Featured Research

from universities, journals, and other organizations

Clean Or Boiled Tap Water Is As Good As Saline At Cleaning Acute Wounds, Study Finds

Date:
January 24, 2008
Source:
Wiley-Blackwell
Summary:
Using drinkable tap water to clean wounds does not increase infection rates, according to the findings. There is, however, no evidence that it reduces infection rates or increases healing rate over leaving the wound alone.

Using drinkable tap water to clean wounds does not increase infection rates, according to the findings of a Cochrane Review. There is, however, no evidence that it reduces infection rates or increases healing rate over leaving the wound alone.

Cleaning wounds caused by injuries is part of standard medical care, but there is a vigorous debate about how best to do it. Research shows that using chemical-containing antiseptic may slow wound healing. Many people recommend saline (salt solution) instead, but others worry that this will wash away growth promoters and infection-fighting white blood cells. Sterile saline is also not always available and can be expensive.

As an alternative to saline, some suggest using drinkable tap water, or clean water that has been boiled.

Cochrane Researchers considered data from eleven trials that compared rates of infection and healing in wounds when treated with various cleansing regimes.

In adults, wounds cleansed with tap water had significantly fewer infections than those cleansed with saline. There was no difference between wounds cleansed with tap water and those that received no cleaning.

In situations where a broken bone had punctured the skin, there was no significant difference between cleansing with saline, distilled water or boiled water.

"The decision to use tap water to cleanse wounds should take into account the quality of water, nature of wounds and the patient's general condition," says lead author Ritin Fernandez who works in the Centre for Applied Nursing Research in Liverpool BC, Australia.


Story Source:

The above story is based on materials provided by Wiley-Blackwell. Note: Materials may be edited for content and length.


Cite This Page:

Wiley-Blackwell. "Clean Or Boiled Tap Water Is As Good As Saline At Cleaning Acute Wounds, Study Finds." ScienceDaily. ScienceDaily, 24 January 2008. <www.sciencedaily.com/releases/2008/01/080122203204.htm>.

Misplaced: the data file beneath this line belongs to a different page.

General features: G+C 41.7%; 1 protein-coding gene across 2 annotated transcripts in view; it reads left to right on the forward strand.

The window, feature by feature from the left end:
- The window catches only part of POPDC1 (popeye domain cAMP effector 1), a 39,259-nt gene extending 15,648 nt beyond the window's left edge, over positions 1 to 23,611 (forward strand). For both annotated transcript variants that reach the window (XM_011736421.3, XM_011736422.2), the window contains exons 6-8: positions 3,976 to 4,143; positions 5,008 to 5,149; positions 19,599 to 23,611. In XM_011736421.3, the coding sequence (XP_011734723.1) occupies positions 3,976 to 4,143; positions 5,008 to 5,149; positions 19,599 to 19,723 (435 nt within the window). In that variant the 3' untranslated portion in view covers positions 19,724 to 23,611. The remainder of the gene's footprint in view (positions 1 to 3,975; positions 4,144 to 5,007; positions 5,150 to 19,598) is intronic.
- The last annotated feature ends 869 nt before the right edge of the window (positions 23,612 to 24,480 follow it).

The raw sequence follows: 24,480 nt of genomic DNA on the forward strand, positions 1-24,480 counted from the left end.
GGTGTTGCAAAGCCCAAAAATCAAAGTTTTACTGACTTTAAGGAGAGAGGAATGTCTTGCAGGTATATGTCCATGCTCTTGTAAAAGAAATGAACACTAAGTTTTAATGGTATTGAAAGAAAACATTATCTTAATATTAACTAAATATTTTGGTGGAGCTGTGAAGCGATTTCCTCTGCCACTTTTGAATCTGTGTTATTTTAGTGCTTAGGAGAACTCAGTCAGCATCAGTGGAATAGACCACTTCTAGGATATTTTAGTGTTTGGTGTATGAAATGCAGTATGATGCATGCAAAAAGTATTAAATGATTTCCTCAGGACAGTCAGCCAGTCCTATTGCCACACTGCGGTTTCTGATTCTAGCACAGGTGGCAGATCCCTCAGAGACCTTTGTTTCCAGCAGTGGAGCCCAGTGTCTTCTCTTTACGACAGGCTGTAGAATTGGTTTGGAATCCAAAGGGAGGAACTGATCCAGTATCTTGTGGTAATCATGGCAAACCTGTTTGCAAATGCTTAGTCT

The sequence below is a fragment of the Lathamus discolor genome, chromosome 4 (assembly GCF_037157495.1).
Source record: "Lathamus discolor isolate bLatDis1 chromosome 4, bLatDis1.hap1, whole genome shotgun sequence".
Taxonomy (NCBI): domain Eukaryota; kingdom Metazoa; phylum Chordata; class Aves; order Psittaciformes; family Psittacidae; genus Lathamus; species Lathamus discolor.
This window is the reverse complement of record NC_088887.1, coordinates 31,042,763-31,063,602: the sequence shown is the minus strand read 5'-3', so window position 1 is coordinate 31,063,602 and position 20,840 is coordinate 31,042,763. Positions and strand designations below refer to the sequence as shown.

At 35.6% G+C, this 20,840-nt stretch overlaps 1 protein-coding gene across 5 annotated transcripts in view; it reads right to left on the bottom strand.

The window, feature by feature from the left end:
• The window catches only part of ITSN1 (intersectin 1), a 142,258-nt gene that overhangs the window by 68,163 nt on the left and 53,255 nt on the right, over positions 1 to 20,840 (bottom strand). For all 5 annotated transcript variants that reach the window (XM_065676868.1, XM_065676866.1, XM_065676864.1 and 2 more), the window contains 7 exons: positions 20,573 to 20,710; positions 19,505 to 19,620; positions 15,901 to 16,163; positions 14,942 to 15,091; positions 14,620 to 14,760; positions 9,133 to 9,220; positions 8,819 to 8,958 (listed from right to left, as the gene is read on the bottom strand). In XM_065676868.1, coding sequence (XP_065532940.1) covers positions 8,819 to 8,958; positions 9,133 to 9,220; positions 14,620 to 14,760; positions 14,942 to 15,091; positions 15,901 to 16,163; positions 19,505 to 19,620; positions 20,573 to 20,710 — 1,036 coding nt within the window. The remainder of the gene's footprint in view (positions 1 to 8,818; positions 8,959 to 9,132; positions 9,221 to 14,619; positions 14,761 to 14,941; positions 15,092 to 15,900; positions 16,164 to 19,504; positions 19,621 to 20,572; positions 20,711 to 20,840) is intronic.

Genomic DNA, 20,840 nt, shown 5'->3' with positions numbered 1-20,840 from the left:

Wiley-Blackwell. (2008, January 24). Clean Or Boiled Tap Water Is As Good As Saline At Cleaning Acute Wounds, Study Finds. ScienceDaily. Retrieved September 1, 2014 from www.sciencedaily.com/releases/2008/01/080122203204.htm
Wiley-Blackwell. "Clean Or Boiled Tap Water Is As Good As Saline At Cleaning Acute Wounds, Study Finds." ScienceDaily. www.sciencedaily.com/releases/2008/01/080122203204.htm (accessed September 1, 2014).

Share This




More Health & Medicine News

Monday, September 1, 2014

Featured Research

from universities, journals, and other organizations


Featured Videos

from AP, Reuters, AFP, and other news services

We've Got Mites Living In Our Faces And So Do You

We've Got Mites Living In Our Faces And So Do You

Newsy (Aug. 30, 2014) A new study suggests 100 percent of adult humans (those over 18 years of age) have Demodex mites living in their faces. Video provided by Newsy
Powered by NewsLook.com
Liberia Continues Fight Against Ebola

Liberia Continues Fight Against Ebola

AFP (Aug. 30, 2014) Authorities in Liberia try to stem the spread of the Ebola epidemic by raising awareness and setting up sanitation units for people to wash their hands. Duration: 00:41 Video provided by AFP
Powered by NewsLook.com
California Passes 'yes-Means-Yes' Campus Sexual Assault Bill

California Passes 'yes-Means-Yes' Campus Sexual Assault Bill

Reuters - US Online Video (Aug. 30, 2014) California lawmakers pass a bill requiring universities to adopt "affirmative consent" language in their definitions of consensual sex, part of a nationwide drive to curb sexual assault on campuses. Linda So reports. Video provided by Reuters
Powered by NewsLook.com
New Drug Could Reduce Cardiovascular Deaths

New Drug Could Reduce Cardiovascular Deaths

Newsy (Aug. 30, 2014) The new drug from Novartis could reduce cardiovascular deaths by 20 percent compared to other similar drugs. Video provided by Newsy
Powered by NewsLook.com

Search ScienceDaily

Number of stories in archives: 140,361

Find with keyword(s):
Enter a keyword or phrase to search ScienceDaily for related topics and research stories.

Save/Print:
Share:

Breaking News:
from the past week

In Other News

... from NewsDaily.com

Science News

Health News

Environment News

Technology News



Save/Print:
Share:

Free Subscriptions


Get the latest science news with ScienceDaily's free email newsletters, updated daily and weekly. Or view hourly updated newsfeeds in your RSS reader:

Get Social & Mobile


Keep up to date with the latest news from ScienceDaily via social networks and mobile apps:

Have Feedback?


Tell us what you think of ScienceDaily -- we welcome both positive and negative comments. Have any problems using the site? Questions?
Mobile: iPhone Android Web
Follow: Facebook Twitter Google+
Subscribe: RSS Feeds Email Newsletters
Latest Headlines Health & Medicine Mind & Brain Space & Time Matter & Energy Computers & Math Plants & Animals Earth & Climate Fossils & Ruins